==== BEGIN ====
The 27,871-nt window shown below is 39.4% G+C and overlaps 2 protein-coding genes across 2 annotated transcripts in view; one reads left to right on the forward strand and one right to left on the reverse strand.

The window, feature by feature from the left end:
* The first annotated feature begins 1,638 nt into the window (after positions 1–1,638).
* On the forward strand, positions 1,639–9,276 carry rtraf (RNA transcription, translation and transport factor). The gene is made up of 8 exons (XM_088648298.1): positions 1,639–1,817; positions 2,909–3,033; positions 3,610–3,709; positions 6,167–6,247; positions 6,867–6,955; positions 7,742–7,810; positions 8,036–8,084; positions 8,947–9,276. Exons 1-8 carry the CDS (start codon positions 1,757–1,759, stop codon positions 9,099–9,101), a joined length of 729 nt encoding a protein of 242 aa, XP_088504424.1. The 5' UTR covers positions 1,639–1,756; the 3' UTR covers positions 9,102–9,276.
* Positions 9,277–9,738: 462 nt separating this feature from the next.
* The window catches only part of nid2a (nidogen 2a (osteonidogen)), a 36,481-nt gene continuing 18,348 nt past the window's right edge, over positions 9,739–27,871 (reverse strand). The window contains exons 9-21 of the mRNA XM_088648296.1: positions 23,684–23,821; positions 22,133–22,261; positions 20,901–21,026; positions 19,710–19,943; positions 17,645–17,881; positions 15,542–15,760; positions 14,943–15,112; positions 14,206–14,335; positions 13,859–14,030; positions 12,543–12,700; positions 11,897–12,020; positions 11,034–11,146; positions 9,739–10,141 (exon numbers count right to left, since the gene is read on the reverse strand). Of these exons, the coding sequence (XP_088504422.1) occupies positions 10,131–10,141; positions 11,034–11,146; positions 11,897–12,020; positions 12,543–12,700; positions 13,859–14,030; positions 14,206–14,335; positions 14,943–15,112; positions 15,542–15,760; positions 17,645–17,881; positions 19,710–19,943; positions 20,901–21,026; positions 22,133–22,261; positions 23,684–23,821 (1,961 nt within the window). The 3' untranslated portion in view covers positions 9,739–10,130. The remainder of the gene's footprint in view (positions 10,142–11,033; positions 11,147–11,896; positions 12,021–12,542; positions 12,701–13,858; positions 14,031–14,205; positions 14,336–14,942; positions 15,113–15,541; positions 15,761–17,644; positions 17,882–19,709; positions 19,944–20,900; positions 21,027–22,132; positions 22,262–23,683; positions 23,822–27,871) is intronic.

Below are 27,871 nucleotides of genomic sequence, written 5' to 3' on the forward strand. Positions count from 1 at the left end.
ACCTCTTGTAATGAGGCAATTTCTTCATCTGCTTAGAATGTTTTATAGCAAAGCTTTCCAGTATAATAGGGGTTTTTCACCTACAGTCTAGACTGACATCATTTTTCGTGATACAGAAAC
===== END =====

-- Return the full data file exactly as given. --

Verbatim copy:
The 27,871-nt window shown below is 39.4% G+C and overlaps 2 protein-coding genes across 2 annotated transcripts in view; one reads left to right on the forward strand and one right to left on the reverse strand.

The window, feature by feature from the left end:
* The first annotated feature begins 1,638 nt into the window (after positions 1–1,638).
* On the forward strand, positions 1,639–9,276 carry rtraf (RNA transcription, translation and transport factor). The gene is made up of 8 exons (XM_088648298.1): positions 1,639–1,817; positions 2,909–3,033; positions 3,610–3,709; positions 6,167–6,247; positions 6,867–6,955; positions 7,742–7,810; positions 8,036–8,084; positions 8,947–9,276. Exons 1-8 carry the CDS (start codon positions 1,757–1,759, stop codon positions 9,099–9,101), a joined length of 729 nt encoding a protein of 242 aa, XP_088504424.1. The 5' UTR covers positions 1,639–1,756; the 3' UTR covers positions 9,102–9,276.
* Positions 9,277–9,738: 462 nt separating this feature from the next.
* The window catches only part of nid2a (nidogen 2a (osteonidogen)), a 36,481-nt gene continuing 18,348 nt past the window's right edge, over positions 9,739–27,871 (reverse strand). The window contains exons 9-21 of the mRNA XM_088648296.1: positions 23,684–23,821; positions 22,133–22,261; positions 20,901–21,026; positions 19,710–19,943; positions 17,645–17,881; positions 15,542–15,760; positions 14,943–15,112; positions 14,206–14,335; positions 13,859–14,030; positions 12,543–12,700; positions 11,897–12,020; positions 11,034–11,146; positions 9,739–10,141 (exon numbers count right to left, since the gene is read on the reverse strand). Of these exons, the coding sequence (XP_088504422.1) occupies positions 10,131–10,141; positions 11,034–11,146; positions 11,897–12,020; positions 12,543–12,700; positions 13,859–14,030; positions 14,206–14,335; positions 14,943–15,112; positions 15,542–15,760; positions 17,645–17,881; positions 19,710–19,943; positions 20,901–21,026; positions 22,133–22,261; positions 23,684–23,821 (1,961 nt within the window). The 3' untranslated portion in view covers positions 9,739–10,130. The remainder of the gene's footprint in view (positions 10,142–11,033; positions 11,147–11,896; positions 12,021–12,542; positions 12,701–13,858; positions 14,031–14,205; positions 14,336–14,942; positions 15,113–15,541; positions 15,761–17,644; positions 17,882–19,709; positions 19,944–20,900; positions 21,027–22,132; positions 22,262–23,683; positions 23,822–27,871) is intronic.

Below are 27,871 nucleotides of genomic sequence, written 5' to 3' on the forward strand. Positions count from 1 at the left end.
ACCTCTTGTAATGAGGCAATTTCTTCATCTGCTTAGAATGTTTTATAGCAAAGCTTTCCAGTATAATAGGGGTTTTTCACCTACAGTCTAGACTGACATCATTTTTCGTGATACAGAAAC